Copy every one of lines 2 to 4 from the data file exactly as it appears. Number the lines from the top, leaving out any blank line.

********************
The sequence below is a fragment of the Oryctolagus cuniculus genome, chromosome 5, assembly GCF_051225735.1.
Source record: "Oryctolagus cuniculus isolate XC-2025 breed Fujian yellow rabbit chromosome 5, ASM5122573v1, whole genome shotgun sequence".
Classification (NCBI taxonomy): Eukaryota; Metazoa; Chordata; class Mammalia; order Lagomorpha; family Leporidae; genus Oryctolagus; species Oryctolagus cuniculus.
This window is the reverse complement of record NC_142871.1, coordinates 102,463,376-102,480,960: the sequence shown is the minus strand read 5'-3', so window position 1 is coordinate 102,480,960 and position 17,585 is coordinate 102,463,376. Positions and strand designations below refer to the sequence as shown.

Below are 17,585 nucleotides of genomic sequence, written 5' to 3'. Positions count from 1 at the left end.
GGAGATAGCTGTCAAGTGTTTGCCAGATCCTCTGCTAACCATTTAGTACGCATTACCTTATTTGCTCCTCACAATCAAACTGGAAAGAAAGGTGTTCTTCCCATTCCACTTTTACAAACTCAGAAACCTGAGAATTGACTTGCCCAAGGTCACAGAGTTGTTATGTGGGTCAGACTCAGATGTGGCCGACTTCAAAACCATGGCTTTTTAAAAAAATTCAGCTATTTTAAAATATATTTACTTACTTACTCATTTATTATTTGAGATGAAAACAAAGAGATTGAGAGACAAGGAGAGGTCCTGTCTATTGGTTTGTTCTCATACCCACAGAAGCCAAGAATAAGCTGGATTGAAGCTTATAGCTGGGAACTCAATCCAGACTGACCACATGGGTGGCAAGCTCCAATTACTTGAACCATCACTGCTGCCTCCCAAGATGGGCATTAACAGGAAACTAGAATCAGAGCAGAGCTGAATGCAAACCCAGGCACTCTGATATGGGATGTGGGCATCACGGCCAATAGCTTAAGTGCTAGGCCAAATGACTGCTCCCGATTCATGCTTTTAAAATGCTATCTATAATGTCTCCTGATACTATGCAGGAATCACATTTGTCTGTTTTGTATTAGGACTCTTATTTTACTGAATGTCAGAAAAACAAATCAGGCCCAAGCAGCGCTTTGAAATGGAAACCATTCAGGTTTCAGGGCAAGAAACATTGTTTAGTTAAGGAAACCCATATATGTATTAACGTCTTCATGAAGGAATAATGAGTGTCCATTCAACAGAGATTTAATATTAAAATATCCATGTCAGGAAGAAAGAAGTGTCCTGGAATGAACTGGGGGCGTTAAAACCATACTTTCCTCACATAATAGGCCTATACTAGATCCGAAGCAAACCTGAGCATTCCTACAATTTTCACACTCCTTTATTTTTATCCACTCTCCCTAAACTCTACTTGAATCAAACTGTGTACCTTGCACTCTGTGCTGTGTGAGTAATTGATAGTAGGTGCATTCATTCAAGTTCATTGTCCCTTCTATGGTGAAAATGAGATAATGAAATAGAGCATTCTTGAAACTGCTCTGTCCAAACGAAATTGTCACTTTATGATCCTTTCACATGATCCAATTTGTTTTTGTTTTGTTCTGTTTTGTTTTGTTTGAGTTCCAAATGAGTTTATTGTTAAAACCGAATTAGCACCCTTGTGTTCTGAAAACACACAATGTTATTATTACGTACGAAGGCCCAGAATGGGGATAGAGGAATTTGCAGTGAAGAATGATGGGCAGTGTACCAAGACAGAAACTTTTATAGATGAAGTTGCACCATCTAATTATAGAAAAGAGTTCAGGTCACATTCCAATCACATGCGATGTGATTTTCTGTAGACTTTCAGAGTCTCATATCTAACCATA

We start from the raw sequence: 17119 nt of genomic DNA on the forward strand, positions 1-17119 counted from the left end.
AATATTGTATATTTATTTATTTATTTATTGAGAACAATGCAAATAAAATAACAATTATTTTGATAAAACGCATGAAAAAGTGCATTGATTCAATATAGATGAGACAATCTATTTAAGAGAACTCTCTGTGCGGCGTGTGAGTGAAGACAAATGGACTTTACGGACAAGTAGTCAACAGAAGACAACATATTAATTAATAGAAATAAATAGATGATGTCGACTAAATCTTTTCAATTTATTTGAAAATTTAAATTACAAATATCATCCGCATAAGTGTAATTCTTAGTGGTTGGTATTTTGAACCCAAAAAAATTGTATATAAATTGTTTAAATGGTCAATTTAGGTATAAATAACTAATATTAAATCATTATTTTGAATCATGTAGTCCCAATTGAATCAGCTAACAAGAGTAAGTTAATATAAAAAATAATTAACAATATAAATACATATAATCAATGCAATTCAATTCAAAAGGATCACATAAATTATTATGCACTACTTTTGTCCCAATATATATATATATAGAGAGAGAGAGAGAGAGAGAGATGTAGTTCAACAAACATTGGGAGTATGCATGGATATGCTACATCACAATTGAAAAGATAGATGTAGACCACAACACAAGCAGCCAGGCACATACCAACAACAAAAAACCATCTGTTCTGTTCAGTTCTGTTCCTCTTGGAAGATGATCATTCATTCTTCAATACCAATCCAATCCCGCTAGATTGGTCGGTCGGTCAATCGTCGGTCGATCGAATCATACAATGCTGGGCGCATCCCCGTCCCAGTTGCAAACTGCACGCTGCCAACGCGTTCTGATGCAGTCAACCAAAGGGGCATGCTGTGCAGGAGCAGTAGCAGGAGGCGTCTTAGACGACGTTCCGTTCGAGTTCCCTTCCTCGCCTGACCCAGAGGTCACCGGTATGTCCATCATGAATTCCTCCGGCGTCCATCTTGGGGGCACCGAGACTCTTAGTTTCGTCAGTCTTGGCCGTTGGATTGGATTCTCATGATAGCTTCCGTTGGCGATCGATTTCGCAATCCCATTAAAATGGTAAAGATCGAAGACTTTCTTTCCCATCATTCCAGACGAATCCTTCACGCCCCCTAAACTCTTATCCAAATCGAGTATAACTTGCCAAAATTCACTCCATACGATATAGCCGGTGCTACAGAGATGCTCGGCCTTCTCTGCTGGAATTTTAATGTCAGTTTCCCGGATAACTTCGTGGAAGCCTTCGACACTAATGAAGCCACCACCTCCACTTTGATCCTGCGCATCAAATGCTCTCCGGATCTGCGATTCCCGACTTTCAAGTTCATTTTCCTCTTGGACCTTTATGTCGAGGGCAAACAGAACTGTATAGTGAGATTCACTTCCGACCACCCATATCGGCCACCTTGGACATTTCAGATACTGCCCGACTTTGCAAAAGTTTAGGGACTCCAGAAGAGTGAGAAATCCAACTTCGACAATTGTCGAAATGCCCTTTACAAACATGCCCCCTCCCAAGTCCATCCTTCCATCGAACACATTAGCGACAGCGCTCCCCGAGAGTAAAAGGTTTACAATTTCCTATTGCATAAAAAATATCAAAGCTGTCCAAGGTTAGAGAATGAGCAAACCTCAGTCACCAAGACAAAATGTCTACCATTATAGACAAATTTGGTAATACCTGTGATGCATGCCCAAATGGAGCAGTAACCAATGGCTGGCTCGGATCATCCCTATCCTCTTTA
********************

Source record: "Oryctolagus cuniculus isolate XC-2025 breed Fujian yellow rabbit chromosome 5, ASM5122573v1, whole genome shotgun sequence".
Classification (NCBI taxonomy): Eukaryota; Metazoa; Chordata; class Mammalia; order Lagomorpha; family Leporidae; genus Oryctolagus; species Oryctolagus cuniculus.
This window is the reverse complement of record NC_142871.1, coordinates 102,463,376-102,480,960: the sequence shown is the minus strand read 5'-3', so window position 1 is coordinate 102,480,960 and position 17,585 is coordinate 102,463,376. Positions and strand designations below refer to the sequence as shown.